Humanities-oriented support for cloud computing at Berkeley has significantly expanded with help from the Digital Humanities Summer Institute (DHSI) at the University of Victoria. Cody Hennesy, the campus E-Learning Librarian, and Brendan Mackie, a PhD student in the History department, attended the "CloudPowering DH Workshop", hosted by Compute Canada during the week of June 6th. Cody and Brendan both received tuition scholarships for the course as part of Digital Humanities at Berkeley and are available for consultation on cloud computing for humanists.
Cloud computing involves using remote, virtual, and transient hardware that someone else manages, with almost as much control as if it were physically in the same room. Cloud computing allows scholars to spin up single-purpose machines for activities like text mining and potentially access much more computing power in the process. It can also enables quick replication of IT tasks, by allowing people working on projects together to emulate the same hardware and software, and can provide a redundant backup for data.
The workshop covered using OpenStack, a free and open-source cloud computing software platform, to provision virtual machines (VMs). Students learned how to set up VMs to run popular Digital Humanities applications, including WordPress, IPython, Jupyter Notebook, R and R Studio, and Omeka, as well as how to use cloud-init to configure the initialization of cloud images (stored, replicable configurations of VM hardware and software) for common needs.
In addition to Brendan and Cody, the workshop roster included a wide range of attendees, including librarians looking for greater freedom to host websites and web-based projects that their local IT groups don’t support, research consultants trying to get up to speed on big data and the cloud, and humanities graduate students seeking more processing power for larger datasets.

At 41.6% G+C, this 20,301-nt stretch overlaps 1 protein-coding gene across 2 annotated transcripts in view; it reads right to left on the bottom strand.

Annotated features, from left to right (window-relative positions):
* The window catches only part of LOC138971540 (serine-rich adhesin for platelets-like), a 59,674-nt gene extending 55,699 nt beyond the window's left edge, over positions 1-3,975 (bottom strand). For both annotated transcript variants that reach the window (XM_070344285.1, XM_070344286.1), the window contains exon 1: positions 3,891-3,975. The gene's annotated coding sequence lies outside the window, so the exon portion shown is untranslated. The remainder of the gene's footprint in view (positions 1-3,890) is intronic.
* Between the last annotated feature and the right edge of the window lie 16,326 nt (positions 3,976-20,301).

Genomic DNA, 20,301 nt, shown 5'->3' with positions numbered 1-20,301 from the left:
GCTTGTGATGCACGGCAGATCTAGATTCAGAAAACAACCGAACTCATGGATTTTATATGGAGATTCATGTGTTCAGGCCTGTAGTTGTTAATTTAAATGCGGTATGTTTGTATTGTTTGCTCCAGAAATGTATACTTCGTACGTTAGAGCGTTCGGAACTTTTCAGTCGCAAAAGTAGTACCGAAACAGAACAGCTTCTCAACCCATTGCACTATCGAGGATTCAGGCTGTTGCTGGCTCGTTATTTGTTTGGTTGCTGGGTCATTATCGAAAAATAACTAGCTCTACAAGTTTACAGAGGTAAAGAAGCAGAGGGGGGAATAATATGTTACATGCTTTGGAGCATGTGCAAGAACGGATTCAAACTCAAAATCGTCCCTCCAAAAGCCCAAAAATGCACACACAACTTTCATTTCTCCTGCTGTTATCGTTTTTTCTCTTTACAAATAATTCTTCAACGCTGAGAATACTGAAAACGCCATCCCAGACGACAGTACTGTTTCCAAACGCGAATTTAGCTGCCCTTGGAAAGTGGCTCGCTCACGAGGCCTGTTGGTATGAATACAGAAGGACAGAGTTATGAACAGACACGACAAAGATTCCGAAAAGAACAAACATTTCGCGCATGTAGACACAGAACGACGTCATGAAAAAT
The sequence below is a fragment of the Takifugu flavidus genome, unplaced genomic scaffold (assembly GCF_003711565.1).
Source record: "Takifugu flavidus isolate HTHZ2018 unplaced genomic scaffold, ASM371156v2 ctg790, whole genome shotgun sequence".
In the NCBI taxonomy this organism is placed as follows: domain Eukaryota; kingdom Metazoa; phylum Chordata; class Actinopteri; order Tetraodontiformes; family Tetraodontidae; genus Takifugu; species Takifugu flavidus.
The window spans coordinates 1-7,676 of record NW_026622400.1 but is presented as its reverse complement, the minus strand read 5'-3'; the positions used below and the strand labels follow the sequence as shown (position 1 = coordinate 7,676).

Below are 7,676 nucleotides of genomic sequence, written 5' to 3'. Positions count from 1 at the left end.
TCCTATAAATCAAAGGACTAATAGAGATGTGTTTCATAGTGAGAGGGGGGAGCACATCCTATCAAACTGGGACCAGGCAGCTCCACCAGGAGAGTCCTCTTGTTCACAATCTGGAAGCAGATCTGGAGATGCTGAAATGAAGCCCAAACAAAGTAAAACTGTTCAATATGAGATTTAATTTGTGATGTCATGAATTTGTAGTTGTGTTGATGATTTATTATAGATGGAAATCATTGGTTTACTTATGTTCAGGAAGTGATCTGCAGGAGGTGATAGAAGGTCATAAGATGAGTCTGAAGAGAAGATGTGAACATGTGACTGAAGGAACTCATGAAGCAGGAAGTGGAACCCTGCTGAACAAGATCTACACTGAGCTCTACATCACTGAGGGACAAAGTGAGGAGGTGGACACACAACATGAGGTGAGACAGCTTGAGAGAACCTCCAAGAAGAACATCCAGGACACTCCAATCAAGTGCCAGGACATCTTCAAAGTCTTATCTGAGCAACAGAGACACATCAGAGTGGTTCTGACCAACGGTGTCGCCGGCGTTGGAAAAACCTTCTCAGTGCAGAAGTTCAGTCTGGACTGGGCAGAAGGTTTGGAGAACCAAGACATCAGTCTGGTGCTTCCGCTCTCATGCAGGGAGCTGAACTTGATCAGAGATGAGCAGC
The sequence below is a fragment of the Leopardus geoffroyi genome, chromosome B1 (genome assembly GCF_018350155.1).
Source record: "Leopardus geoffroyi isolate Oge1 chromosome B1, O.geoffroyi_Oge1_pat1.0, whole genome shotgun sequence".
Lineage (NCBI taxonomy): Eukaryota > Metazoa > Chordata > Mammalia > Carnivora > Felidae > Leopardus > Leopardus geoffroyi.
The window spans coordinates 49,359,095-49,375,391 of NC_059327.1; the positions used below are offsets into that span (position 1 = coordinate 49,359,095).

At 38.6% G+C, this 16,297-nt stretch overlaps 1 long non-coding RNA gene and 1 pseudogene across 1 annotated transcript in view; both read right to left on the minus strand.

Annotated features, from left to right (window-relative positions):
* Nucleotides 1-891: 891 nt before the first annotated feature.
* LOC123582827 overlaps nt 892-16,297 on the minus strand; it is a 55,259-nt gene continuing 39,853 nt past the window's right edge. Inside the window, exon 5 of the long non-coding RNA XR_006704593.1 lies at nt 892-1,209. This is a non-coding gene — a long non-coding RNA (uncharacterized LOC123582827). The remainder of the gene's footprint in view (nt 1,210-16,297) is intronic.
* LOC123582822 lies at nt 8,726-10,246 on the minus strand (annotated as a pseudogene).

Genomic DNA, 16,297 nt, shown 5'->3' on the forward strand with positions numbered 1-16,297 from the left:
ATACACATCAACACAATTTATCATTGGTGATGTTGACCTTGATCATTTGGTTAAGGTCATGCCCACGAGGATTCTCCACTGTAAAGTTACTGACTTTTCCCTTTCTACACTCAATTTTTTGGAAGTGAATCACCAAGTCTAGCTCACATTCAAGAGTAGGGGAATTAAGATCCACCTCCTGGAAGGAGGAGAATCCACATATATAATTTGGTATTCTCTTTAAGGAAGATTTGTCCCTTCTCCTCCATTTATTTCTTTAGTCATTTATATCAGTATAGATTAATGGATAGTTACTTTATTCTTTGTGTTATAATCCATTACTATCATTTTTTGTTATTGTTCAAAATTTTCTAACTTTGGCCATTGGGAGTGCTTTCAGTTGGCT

The contrast between the amorphous idea of the "cloud" and the physicality of the server rooms where virtualized cloud machines actually run was particularly striking for Brendan during a field trip to the University of Victoria computing cluster: "The cloud can feel like some kind of Platonic Ideal: it exists "out there", completely distinct from the real-life world of crummy hard disks, broken computer keyboards, and laptop fans vainly whirring away heat. But the cloud is actually a thing, and we got to see it... It turns out that the cloud is heavy, hot, and loud. Walking by one of the new high performance computing clusters, you could feel the extra heat that the thing was generating--a sauna of computer power."
Since their return to Berkeley, Brendan and Cody have been in contact with Berkeley Research Computing about opportunities for leveraging the cloud to support humanists. Work is already underway on developing a virtual machine for use in the Geospatial Analysis workshop at the Digital Humanities at Berkeley Summer Institute in August. In the future, virtual machines might be adopted more broadly by DH workshops, enabling instructors to skip time-consuming installations during class.
Got a question about how you might be able to use cloud computing for humanities research? Email firstname.lastname@example.org.
Photo of Dennis Tennen in "Fundamentals of Programming/Coding for Human(s|ists)" workshop at DHSI courtesy of Maelia DuBois.